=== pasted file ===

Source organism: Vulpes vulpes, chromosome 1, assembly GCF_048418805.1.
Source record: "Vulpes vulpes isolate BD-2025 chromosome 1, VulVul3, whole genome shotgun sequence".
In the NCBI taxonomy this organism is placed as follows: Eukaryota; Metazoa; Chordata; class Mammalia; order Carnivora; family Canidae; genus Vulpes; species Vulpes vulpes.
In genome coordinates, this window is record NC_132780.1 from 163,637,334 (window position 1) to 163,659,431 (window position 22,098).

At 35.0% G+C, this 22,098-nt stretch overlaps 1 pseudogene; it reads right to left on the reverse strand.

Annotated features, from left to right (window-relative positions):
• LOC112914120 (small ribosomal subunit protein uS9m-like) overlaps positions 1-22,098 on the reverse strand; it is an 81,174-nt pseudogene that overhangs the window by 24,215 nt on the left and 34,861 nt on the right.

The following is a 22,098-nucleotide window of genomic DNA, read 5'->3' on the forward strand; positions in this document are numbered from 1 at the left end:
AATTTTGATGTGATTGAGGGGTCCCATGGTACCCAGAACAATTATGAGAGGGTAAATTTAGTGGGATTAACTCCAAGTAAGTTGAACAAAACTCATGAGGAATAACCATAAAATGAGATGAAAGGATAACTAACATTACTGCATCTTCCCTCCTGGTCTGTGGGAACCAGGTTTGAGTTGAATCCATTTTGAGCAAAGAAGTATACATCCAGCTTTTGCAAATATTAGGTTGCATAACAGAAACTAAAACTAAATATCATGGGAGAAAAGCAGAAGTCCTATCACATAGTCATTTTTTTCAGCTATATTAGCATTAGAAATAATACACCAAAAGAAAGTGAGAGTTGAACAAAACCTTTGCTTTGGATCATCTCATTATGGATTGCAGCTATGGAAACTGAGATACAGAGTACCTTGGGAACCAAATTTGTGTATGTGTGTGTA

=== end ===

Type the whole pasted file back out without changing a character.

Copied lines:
Source organism: Vulpes vulpes, chromosome 1, assembly GCF_048418805.1.
Source record: "Vulpes vulpes isolate BD-2025 chromosome 1, VulVul3, whole genome shotgun sequence".
In the NCBI taxonomy this organism is placed as follows: Eukaryota; Metazoa; Chordata; class Mammalia; order Carnivora; family Canidae; genus Vulpes; species Vulpes vulpes.
In genome coordinates, this window is record NC_132780.1 from 163,637,334 (window position 1) to 163,659,431 (window position 22,098).

At 35.0% G+C, this 22,098-nt stretch overlaps 1 pseudogene; it reads right to left on the reverse strand.

Annotated features, from left to right (window-relative positions):
• LOC112914120 (small ribosomal subunit protein uS9m-like) overlaps positions 1-22,098 on the reverse strand; it is an 81,174-nt pseudogene that overhangs the window by 24,215 nt on the left and 34,861 nt on the right.

The following is a 22,098-nucleotide window of genomic DNA, read 5'->3' on the forward strand; positions in this document are numbered from 1 at the left end:
AATTTTGATGTGATTGAGGGGTCCCATGGTACCCAGAACAATTATGAGAGGGTAAATTTAGTGGGATTAACTCCAAGTAAGTTGAACAAAACTCATGAGGAATAACCATAAAATGAGATGAAAGGATAACTAACATTACTGCATCTTCCCTCCTGGTCTGTGGGAACCAGGTTTGAGTTGAATCCATTTTGAGCAAAGAAGTATACATCCAGCTTTTGCAAATATTAGGTTGCATAACAGAAACTAAAACTAAATATCATGGGAGAAAAGCAGAAGTCCTATCACATAGTCATTTTTTTCAGCTATATTAGCATTAGAAATAATACACCAAAAGAAAGTGAGAGTTGAACAAAACCTTTGCTTTGGATCATCTCATTATGGATTGCAGCTATGGAAACTGAGATACAGAGTACCTTGGGAACCAAATTTGTGTATGTGTGTGTA